There isn't.

Unless you want to PAY for cloud storage -- then you'll be paying forever for the privilege of archiving old files, many of which you may never look at again.

Better way:
Get a couple of small SSDs.
128gb SSDs can be had now for $20 each, or LESS.

Create an archive on one of them, copy all your "old stuff" to it.
Then, use CarbonCopyCloner or SuperDuper to "dupe" the first drive to a second one.
Put one in a safe place at home.
If possible, keep the other one "off-site" to protect against disasters.

And remember:
ONE COPY of your stuff IS NOT ENOUGH.
Two is the minimum.
Three is much better.
 

cb911

macrumors 601
Mar 12, 2002
4,119
3
BrisVegas, Australia
I know that external HDD/SSD have really come down in price now, but my personal feeing is that cloud storage is the easiest option now. No dealing with multiple drives etc., just click a button and backups done - safe secure and off site.

Yes you have to pay - but there is some really good deals available from smaller, more agile cloud storage companies. For the cost of an external SSD you can have years worth of cloud storage. Lifetime cloud plans are now a thing - lifetime 10TB for $99 sounds like a good deal to me!!
 

pshufd

macrumors 65816
Oct 24, 2013
1,302
880
New Hampshire
I know that external HDD/SSD have really come down in price now, but my personal feeing is that cloud storage is the easiest option now. No dealing with multiple drives etc., just click a button and backups done - safe secure and off site.

Yes you have to pay - but there is some really good deals available from smaller, more agile cloud storage companies. For the cost of an external SSD you can have years worth of cloud storage. Lifetime cloud plans are now a thing - lifetime 10TB for $99 sounds like a good deal to me!!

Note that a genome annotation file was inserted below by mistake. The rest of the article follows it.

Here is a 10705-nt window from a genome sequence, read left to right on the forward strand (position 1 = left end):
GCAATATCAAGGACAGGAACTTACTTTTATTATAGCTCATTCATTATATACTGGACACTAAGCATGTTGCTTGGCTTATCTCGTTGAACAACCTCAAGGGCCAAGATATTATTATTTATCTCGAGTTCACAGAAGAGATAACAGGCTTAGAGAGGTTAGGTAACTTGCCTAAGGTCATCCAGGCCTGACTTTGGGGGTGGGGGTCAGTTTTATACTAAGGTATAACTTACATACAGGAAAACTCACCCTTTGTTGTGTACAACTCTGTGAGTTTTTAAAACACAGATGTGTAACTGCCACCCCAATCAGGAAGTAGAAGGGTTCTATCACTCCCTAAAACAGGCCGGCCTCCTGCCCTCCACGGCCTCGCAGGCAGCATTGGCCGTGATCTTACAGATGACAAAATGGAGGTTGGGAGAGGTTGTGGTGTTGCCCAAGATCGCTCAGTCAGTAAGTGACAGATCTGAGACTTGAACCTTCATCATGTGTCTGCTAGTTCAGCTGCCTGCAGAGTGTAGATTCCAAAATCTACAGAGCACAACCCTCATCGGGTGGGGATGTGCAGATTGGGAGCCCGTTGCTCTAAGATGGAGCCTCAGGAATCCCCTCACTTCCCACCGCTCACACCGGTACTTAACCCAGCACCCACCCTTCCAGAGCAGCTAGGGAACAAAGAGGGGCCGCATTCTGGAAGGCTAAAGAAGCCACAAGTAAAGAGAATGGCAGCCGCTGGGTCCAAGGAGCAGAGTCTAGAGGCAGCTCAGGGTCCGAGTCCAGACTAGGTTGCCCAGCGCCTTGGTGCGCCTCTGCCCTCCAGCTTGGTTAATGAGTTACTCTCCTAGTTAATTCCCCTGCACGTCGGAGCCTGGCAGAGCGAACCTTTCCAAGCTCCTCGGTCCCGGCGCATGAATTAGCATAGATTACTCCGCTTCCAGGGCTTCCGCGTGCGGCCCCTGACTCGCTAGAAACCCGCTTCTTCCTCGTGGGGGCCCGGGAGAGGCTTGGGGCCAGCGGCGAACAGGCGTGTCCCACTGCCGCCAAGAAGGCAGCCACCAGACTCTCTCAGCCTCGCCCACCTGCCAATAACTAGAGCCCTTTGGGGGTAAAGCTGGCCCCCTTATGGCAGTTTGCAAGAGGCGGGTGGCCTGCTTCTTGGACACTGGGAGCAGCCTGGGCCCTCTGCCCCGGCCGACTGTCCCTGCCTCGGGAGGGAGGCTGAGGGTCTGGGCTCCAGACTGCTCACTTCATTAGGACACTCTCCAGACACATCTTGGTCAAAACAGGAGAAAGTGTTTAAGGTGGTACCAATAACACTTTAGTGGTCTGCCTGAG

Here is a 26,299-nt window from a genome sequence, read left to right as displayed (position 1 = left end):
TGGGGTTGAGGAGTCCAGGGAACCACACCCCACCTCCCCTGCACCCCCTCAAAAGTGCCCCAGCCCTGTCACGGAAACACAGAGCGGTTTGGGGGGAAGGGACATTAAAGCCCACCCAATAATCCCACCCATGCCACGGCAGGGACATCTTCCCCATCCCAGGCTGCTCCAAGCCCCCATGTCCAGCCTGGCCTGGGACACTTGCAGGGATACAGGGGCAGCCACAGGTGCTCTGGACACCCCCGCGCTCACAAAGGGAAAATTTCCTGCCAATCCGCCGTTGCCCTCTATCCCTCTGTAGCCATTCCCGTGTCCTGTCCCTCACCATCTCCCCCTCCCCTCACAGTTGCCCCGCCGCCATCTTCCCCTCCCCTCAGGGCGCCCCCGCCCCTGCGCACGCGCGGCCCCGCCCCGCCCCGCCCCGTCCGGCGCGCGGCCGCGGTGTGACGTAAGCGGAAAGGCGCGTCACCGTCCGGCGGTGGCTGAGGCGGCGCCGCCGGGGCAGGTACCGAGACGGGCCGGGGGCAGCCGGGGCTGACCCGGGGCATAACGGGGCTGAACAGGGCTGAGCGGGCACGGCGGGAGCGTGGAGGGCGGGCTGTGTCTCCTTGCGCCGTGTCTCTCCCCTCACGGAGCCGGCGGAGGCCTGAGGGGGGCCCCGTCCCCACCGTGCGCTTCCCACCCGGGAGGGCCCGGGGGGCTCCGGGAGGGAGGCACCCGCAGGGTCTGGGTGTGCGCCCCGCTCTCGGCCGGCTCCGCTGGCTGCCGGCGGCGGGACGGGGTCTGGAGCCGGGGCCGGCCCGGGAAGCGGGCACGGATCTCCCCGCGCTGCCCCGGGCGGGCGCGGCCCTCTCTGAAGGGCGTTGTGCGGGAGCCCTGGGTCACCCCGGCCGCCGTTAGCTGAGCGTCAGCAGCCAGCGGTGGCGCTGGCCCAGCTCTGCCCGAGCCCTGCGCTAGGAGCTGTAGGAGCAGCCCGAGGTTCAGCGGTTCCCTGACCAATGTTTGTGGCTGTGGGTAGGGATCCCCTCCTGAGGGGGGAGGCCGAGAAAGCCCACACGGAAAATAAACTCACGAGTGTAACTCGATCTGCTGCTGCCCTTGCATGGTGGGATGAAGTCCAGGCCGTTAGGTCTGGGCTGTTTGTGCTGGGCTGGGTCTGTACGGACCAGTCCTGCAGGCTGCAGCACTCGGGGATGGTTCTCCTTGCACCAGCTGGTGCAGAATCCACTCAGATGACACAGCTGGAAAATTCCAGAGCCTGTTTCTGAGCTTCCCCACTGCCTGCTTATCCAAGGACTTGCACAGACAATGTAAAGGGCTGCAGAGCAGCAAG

I just plug in a USB cable at home or the office. I don't need to click a button - Time Machine runs when it runs in the background. I'd plug the USB cable in regardless for my external keyboard and mouse.

The big advantage of local is restore time. If I lose my system, I can drive to The Apple Store, buy a machine, bring it to office or home, hook it up to Time Machine and be back up and running in about three hours. If you lose your machine, how long would it take to restore it over the cloud? My ISP has a 1 TB/month data cap and I'd have to navigate through that with a cloud backup.
 

hobowankenobi

macrumors 6502a
Aug 27, 2015
981
262
on the land line mr. smith.
A related question. Long Term Archival of Digital Media.

I'm in the process of scanning in my slides to view via Plex over our NAS. Many of these are 40 yr old Kodachrome's that look as good today as when I took them. It got me to thinking about the longevity of digital documents.

So, in 40 years,

Will you still be able to retrieve your digital documents/photos? and how?
Will that cloud storage still be viable?
Will a DVD copy of your docs still be readable and on what?
(I don't think DVD media is rated that long.)
I won't care in 40 years as I'll be gone, but you might. Today many of us look through old family photos past down from our parents.

How are you going to pass down your digital family history to your grandkids and theirs to come???
Good question.

Most digital media has a reletively short life. Archival Grade DVDs claim up to 100 years. Even if you cut that in half to 50 years to be conservative, that is decades longer than I would trust most other available options: CDs, hard drives, flash drives, etc.

But the future generations would need a DVD player. What are the odds of that? I don't still have a cassette player, an 8mm movie projector, a 5-1/4" floppy drive.

Same with USB A, SATA, pretty much every format and protocol is at risk of becoming obsolete. May have to migrate data forward to the new standard storage about once a decade...forever.

Ironcially, enterprise cloud storage may be the best. Providers use file systems that prevent file degration (bit rot or bit flipping), and have more redundancy than most folks could afford. As long as future generations can open the type of file saved....and have access....cloud data could be available for many decades. Perhaps centuries. The down side is, like a bank, one has to trust them, that they and the data itself will be around as long as you wish it to be.